The book is a lovely simple format which is repeated throughout the 'That's not my .. series'. There are approximately 6 trains, 5 are negative 'That's not my train' and the last one is positive 'That's my train'. Each one has a descriptive sentence about a feature of the train e.g 'It's windows are too shiny'. The pictures are simple and uncluttered in bright colours. There is a toucy element to each picture. Children will enjoy looking at the pictures or exploring the touch elements. For train fans out there the book has a range of different engine including older steam and more modern engines. My little one enjoys shaking his head at the negative pictures. For cunning eyes there is also the white mouse to spot on each page. The books are good for developing key vocabulary words and due to the format being predictable I imagine older toddlers could be encouraged to 'read' the book.
The books are a nice size for smaller hands and the pages are thick and can be turned independently. Being a hard book it survives well under the pressure inflicted on it by my little one.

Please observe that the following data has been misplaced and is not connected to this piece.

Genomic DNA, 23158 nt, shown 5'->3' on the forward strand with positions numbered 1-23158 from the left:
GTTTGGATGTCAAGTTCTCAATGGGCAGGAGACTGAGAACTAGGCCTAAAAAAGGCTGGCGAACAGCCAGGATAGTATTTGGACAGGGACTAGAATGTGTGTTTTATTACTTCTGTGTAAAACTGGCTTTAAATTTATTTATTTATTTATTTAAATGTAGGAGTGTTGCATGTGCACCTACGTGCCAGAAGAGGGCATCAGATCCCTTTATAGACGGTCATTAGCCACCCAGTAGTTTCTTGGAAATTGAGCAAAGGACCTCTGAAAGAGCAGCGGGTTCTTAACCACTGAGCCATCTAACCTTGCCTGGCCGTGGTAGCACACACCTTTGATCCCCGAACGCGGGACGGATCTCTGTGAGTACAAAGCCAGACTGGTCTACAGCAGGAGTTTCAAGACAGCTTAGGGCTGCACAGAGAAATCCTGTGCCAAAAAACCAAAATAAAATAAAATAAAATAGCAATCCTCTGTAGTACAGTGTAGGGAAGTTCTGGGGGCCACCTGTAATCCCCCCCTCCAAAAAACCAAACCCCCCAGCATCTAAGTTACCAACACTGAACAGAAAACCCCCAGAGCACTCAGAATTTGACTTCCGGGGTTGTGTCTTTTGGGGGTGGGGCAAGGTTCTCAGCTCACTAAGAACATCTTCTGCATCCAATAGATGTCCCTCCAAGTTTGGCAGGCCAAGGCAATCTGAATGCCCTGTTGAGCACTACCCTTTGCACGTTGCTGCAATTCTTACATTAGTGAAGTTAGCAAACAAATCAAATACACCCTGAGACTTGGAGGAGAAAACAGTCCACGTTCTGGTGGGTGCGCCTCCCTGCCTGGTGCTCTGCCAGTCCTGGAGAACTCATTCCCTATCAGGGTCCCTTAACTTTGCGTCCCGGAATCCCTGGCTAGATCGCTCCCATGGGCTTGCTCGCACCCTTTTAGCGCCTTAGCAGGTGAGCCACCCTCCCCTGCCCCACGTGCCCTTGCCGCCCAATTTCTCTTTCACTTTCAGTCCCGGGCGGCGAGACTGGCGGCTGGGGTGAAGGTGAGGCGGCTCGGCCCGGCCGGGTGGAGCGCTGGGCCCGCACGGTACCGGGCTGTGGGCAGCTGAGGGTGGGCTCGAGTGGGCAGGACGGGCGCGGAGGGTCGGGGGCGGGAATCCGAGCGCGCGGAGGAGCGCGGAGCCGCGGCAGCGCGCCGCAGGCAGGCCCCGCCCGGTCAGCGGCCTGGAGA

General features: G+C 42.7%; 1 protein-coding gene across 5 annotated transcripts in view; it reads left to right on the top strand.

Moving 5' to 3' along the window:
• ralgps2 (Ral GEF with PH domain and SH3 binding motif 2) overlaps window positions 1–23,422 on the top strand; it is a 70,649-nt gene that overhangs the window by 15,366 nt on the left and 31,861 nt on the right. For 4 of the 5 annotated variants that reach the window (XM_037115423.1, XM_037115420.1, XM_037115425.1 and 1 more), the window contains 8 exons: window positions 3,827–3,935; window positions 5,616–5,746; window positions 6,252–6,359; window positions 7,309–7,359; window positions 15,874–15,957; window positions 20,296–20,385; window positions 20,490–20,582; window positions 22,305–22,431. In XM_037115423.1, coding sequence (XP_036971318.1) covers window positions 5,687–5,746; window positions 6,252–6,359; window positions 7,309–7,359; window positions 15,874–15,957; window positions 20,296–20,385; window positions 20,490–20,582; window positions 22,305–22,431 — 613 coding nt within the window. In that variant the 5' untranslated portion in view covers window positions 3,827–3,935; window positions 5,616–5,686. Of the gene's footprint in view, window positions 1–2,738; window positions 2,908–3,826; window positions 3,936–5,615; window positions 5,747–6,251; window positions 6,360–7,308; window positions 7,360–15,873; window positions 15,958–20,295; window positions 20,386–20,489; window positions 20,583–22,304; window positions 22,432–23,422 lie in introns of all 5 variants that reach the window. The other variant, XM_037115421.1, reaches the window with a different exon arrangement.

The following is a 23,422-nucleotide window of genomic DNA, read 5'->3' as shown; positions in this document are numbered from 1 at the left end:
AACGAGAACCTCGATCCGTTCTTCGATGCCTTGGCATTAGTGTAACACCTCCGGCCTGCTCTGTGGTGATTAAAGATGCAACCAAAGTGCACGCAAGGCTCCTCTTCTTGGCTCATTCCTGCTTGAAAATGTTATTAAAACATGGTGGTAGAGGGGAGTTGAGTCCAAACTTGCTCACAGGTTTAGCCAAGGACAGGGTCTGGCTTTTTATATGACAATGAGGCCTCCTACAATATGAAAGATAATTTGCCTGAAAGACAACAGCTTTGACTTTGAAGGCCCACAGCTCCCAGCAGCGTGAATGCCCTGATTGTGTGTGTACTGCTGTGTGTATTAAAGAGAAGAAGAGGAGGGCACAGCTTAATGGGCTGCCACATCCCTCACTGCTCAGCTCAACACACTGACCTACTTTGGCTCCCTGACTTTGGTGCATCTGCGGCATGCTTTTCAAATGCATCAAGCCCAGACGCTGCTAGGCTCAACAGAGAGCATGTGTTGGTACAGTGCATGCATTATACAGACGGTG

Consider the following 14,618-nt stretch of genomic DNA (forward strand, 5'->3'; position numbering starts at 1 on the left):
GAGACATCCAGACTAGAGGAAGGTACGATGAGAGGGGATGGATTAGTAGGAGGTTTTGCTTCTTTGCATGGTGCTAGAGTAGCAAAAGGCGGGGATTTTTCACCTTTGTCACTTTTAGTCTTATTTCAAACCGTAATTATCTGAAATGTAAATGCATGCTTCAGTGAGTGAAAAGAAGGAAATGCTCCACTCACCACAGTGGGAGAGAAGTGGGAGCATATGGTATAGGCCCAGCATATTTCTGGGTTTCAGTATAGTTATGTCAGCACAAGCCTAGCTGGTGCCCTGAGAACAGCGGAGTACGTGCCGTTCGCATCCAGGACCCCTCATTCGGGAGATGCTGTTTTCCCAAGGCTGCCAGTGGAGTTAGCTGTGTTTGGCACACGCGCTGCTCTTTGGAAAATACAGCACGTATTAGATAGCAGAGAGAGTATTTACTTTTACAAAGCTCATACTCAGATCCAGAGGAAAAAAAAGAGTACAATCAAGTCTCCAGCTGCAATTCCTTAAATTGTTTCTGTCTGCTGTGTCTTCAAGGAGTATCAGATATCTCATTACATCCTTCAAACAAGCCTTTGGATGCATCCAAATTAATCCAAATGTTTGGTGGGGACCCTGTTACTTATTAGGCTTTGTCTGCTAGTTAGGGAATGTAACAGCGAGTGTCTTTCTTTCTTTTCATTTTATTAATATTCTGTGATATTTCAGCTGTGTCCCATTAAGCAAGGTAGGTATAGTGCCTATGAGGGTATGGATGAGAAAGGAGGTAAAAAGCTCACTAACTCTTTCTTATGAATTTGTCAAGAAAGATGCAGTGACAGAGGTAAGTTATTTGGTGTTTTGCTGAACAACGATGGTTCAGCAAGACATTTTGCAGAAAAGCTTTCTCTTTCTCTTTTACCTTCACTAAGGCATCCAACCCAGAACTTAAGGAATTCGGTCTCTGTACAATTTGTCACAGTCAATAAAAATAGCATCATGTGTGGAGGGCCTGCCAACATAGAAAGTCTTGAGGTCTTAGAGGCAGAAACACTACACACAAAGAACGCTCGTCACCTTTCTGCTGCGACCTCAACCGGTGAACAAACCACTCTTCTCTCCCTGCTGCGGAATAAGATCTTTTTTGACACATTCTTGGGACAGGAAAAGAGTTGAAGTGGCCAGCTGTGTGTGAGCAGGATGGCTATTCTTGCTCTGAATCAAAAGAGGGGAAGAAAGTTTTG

My son does like the book and we have a couple in the series. I wouldn't buy too many of the series as I imagine it could get quite repetitive (for the parents mainly!)
This toy was given to my little boy (10 months) as a Christmas present. I thought he might like it as he had the Fisher price Little People Bus and quite enjoyed playing with that.
It cost the person involved £15 so it wasn't very cheap but I thought it could be worth it. She bought it from Boots but they also have it in ToysRus.
Some slight assembly is required but not much, it just a wing to clip on. It's more complicated to extract it form the packaging. It is about 30 cm long and 20 cm high. It has a little handle on the top so the child could carry it.